Additionally, the AWI setting and scholarship has lent to the rules’s focus on the use of open and skirmish order. Like Loose Files and American Scramble, in British Grenadier, certain troops can march and fight in open order and skirmish order. Far from the shoulder-to-shoulder depictions of artistic license and Hollywood, it was a common place practice (especially in the British Army) to use open order (with spaces between each file of soldiers). This was a tactic necessitated by the heavily wooded and less developed terrain of North America. This is reflected in the rules with an emphasis on this type of fighting.
This was a ruleset written to accurately reflect combat of the period and it shows.
However, there are several surprising flaws with the book. Like most rulesets, there are certain sections that could benefit from clarifying language. I personally found the section about line infantry formations confusing, as several types of columns and squares are illustrated but not line infantry in close order. Information about close order line formations is present but in the section under open order infantry and there are no accompanying illustrations. Your experience may differ, but it took a careful rereading of this section for me to how to understand these line infantry formations are depicted in games.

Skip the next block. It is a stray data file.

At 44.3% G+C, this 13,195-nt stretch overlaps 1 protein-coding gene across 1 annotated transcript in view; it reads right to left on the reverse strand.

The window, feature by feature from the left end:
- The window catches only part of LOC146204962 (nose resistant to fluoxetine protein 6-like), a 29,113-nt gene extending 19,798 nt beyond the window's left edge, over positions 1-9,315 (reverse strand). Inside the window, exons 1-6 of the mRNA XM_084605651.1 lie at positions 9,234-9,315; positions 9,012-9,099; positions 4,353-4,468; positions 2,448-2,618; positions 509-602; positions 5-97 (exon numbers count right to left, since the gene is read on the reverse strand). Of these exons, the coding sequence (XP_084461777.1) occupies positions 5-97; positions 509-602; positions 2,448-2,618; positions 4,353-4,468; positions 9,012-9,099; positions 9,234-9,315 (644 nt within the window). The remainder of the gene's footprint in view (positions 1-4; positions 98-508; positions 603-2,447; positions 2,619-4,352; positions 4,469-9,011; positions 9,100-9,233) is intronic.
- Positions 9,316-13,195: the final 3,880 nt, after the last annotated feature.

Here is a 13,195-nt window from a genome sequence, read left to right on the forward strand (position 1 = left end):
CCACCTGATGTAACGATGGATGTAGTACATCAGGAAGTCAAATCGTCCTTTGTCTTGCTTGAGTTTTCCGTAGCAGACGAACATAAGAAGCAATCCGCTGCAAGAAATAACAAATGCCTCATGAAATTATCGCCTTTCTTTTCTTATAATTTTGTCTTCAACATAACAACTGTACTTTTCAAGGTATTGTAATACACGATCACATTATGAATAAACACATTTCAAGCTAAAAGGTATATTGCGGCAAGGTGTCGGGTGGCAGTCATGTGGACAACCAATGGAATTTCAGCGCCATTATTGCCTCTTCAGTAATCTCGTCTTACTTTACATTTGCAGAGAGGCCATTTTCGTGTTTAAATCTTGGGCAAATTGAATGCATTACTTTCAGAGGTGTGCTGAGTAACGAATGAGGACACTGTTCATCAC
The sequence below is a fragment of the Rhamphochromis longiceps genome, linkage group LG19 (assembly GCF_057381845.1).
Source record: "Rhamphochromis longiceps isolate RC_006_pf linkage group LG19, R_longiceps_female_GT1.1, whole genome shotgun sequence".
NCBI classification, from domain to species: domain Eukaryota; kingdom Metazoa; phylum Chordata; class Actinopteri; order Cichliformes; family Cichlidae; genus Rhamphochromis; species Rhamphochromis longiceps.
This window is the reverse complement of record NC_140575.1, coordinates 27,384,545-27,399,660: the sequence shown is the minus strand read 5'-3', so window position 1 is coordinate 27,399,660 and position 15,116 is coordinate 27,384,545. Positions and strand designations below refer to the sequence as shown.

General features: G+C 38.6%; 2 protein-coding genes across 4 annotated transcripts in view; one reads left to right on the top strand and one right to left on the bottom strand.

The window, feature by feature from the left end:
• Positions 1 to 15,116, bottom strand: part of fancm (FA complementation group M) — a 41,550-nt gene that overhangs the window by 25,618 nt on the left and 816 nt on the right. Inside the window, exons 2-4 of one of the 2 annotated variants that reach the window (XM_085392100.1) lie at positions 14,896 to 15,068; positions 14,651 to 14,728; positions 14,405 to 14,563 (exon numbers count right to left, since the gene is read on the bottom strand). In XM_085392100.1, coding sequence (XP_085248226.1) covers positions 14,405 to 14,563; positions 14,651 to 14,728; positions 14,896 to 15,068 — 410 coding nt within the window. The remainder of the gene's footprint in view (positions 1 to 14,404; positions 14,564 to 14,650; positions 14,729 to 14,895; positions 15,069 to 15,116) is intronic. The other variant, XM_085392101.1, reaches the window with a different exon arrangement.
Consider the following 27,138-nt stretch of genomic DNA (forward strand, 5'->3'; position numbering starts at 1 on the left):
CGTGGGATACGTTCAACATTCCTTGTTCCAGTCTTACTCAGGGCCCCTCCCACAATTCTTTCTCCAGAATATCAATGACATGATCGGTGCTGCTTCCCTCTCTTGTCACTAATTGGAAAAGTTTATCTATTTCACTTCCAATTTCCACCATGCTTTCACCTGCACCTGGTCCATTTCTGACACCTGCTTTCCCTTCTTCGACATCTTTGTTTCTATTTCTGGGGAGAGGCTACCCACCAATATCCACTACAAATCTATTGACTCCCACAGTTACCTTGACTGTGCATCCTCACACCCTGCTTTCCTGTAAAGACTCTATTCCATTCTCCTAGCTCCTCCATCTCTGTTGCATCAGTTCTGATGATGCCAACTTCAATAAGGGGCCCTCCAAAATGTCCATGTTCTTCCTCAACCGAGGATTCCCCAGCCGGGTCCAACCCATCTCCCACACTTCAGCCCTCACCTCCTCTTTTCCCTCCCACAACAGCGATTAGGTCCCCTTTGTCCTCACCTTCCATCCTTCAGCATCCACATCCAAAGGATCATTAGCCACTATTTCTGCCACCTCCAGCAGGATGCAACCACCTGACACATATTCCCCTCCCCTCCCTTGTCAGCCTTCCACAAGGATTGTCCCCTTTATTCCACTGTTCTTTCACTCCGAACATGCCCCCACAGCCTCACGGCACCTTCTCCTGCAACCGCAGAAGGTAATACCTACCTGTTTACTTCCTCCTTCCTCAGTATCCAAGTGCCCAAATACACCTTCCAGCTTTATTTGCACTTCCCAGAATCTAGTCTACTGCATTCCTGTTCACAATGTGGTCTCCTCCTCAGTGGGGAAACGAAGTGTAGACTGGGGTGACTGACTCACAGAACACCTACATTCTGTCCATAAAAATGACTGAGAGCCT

Yet what was the most surprising negative for me was a major omission involving one of the game’s key mechanics. DPs are a key mechanic in the game. And a common way DPs are incurred is by a poor movement result, with a movement roll of a 1 or 2 (2 only for better units such as elite units on an AvD dice) incurring a DP for the unit. This, however, is omitted in the Deluxe Edition of the rules. (I had to look up a separate Errata sheet published on the General de Brigade website for the correction). While the reasons for such errors and omissions of this nature are understandable, what makes this particular exclusion puzzling is that this was not a mistake made in the original publication of the rules and that somehow this important tidbit was deleted in the process of making the Deluxe Edition. Furthermore, this omission was repeated on the playsheet included with the book.
That said, the existence of the Errata sheet covers most of the similar types of miscues I encountered in the book.
Additionally, the books include some historical scenarios – Sainte Foy from the Seven Years War/French & Indian War, Bunker Hill, Freeman’s Farm, and the Battle of Chippawa from the War of 1812. The inclusion of non-AWI scenarios is a positive bonus which is meant to demonstrate the flexibility of the rules for gaming conflicts outside of the scope of the AWI. However, the original rules included Guilford Courthouse, which was dropped for the Deluxe Edition. A new version of Guilford Courthouse, as well as additional scenarios, are available in supplementary scenario books.
To surmise, these are a ruleset that set out to capture battles as they were fought in the AWI. I still have yet to play a full game to give my full opinion, but overall I would say my first impressions are mostly positive.